To answer this question, we first have to consider which EU and non-EU countries were surveyed. Migration within the EU is consistent: Many people in the EU say they would migrate, just because they can. In this case, however, migration is mostly from one EU country to another. Mobility in the EU is dynamic. It is also one of the freedoms and rights of being an EU citizen.
In the non-EU countries covered by our survey — Armenia, Bosnia and Herzegovina, Georgia, Kazakhstan, Kosovo, Moldova, North Macedonia, the Russian Federation and Serbia — the conditions for mobility and the geopolitical orientation are different. Is it possible to migrate, and if so, where to?
There are no figures for Ukraine in your study. Did you leave Ukraine out because of the war?
Unfortunately, the war makes it difficult to conduct a survey in Ukraine. There would also be a question mark over the relevance of the data obtained because approximately one third of the population has already left. It would be much more informative to find out how many people will stay in Ukraine and how many will return. But this would mean concentrating on Ukraine; the purpose of our poll was to make a global comparison.
Moldova is not only one of the poorest countries in southeastern Europe, it is also the one most threatened by Russia’s aggression against Ukraine. Nevertheless, your figures show that only 23% of the population want to leave — a much smaller number than in Bosnia and Herzegovina (48%) and North Macedonia (42%). Why is that?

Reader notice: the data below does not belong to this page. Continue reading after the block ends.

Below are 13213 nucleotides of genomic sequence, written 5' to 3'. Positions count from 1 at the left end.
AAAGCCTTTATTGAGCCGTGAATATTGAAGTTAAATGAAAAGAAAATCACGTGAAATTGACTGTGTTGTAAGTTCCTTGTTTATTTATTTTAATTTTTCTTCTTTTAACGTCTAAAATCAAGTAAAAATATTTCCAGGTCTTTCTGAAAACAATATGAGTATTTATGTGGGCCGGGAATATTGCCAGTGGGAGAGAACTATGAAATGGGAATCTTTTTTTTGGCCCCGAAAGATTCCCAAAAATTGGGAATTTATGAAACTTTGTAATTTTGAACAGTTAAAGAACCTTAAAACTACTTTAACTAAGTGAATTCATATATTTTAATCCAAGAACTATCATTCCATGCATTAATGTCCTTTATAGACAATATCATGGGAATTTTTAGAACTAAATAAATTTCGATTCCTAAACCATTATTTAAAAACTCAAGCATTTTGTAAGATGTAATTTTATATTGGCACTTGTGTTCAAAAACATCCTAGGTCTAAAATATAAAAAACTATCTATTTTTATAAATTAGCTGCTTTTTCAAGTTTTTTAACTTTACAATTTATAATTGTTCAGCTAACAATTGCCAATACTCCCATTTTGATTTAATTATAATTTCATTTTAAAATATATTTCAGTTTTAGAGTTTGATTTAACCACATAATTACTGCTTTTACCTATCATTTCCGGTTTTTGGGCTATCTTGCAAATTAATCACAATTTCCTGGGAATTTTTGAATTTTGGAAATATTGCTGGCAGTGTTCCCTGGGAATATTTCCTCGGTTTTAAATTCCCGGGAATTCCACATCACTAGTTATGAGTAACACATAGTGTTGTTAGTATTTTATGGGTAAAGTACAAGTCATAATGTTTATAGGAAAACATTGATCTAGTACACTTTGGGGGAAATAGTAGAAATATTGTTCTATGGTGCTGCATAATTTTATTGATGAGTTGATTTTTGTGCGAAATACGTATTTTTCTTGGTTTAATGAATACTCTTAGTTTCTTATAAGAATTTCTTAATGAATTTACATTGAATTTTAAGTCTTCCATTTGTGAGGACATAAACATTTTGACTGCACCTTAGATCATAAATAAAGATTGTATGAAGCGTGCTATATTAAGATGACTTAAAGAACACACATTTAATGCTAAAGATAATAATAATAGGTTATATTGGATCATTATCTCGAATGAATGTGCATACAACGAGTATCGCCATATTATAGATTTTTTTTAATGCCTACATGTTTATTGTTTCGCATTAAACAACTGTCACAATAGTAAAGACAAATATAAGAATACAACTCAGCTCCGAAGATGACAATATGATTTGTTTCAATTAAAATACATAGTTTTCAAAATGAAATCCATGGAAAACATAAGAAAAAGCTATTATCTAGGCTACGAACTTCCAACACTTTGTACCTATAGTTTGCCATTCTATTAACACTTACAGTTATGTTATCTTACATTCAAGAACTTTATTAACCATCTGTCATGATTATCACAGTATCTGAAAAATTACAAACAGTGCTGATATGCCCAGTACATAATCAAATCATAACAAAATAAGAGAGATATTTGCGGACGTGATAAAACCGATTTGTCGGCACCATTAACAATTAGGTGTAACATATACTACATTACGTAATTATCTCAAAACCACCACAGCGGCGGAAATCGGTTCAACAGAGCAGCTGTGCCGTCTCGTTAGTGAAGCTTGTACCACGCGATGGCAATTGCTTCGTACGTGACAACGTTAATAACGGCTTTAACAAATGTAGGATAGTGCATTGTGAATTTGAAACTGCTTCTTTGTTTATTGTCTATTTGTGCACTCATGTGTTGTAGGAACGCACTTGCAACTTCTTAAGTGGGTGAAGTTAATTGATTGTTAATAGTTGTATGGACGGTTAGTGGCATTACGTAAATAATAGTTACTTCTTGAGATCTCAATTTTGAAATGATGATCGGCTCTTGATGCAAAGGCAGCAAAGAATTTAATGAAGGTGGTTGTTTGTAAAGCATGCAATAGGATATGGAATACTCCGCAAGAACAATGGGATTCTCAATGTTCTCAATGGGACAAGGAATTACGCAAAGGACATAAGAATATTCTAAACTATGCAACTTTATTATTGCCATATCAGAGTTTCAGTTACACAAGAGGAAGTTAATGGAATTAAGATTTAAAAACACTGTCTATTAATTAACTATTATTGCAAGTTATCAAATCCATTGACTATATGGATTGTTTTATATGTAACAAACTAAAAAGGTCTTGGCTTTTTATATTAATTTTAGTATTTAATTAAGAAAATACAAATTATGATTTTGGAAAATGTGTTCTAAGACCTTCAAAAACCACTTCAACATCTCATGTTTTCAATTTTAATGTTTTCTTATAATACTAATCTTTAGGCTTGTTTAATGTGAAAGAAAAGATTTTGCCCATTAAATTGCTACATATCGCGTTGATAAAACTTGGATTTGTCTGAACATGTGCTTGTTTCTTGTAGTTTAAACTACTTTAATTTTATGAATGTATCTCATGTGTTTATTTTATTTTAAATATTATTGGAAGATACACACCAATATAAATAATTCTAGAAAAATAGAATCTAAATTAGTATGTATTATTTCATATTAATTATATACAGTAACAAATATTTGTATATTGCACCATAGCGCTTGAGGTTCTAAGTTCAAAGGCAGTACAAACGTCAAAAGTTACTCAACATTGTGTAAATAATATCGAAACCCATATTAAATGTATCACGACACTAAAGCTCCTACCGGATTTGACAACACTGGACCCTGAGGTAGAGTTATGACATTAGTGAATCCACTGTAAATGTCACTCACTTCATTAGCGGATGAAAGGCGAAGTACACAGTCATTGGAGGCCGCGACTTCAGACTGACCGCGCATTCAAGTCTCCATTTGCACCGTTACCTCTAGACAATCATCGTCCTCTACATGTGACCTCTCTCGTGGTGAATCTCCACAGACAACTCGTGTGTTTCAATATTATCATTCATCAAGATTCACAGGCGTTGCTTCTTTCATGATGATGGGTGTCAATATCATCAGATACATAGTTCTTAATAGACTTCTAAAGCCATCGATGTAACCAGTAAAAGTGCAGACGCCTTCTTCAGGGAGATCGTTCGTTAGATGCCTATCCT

Anyone who wanted to emigrate has already done so. Moreover, the war has also motivated some people to stay and protect their country. There may also be some people who — for whatever reason — expect something positive. And at the end of the day, it’s not very acceptable to state in an interview that you are willing to turn your back on the country of your birth in difficult times.
Bosnia and Herzegovina and North Macedonia are totally different cases: The EU accession of both countries is a very long way off and people don’t want to wait any more. If you feel that the place you live has been deteriorating for a long time, the key question becomes not why you should leave but why you should stay. In the case of these two countries, the number that would emigrate is about 50% higher than the EU average.
Since the war in Ukraine began, many European countries have seen a considerable influx of migrants from Russia. These are people who want to escape mobilization, who oppose the war or who long for a more democratic, open society. Nevertheless, your survey indicates that only 15% want to emigrate. Why is this?
It’s not surprising. Many studies have shown high levels of patriotism in Russia and significant support for what we in the EU strongly reject. Historically, Russia has often demonstrated high levels of internal integration in difficult times. Let’s not forget that the dominant narrative there is totally different to that in the West, and that millions of Russians who don’t approve of current events have already left.
Both countries have experienced rising growth in the last decade. Willingness to leave a successful team is never very high. And let’s not forget the cultural and religious aspects, the national identity strengths, the traditions, etc. In the West, we are still extremely Eurocentric; we still believe we are the center of the world. The historical truth is that our dominance was relatively brief compared with countries like India and China, but also Persia, Babylon, Byzantium…
Kancho Stoychev is president of the Gallup International Association (GIA) of market and opinion research institutes. Since 1979, the GIA’s pollsters have been measuring hope, happiness and economic expectations around the world.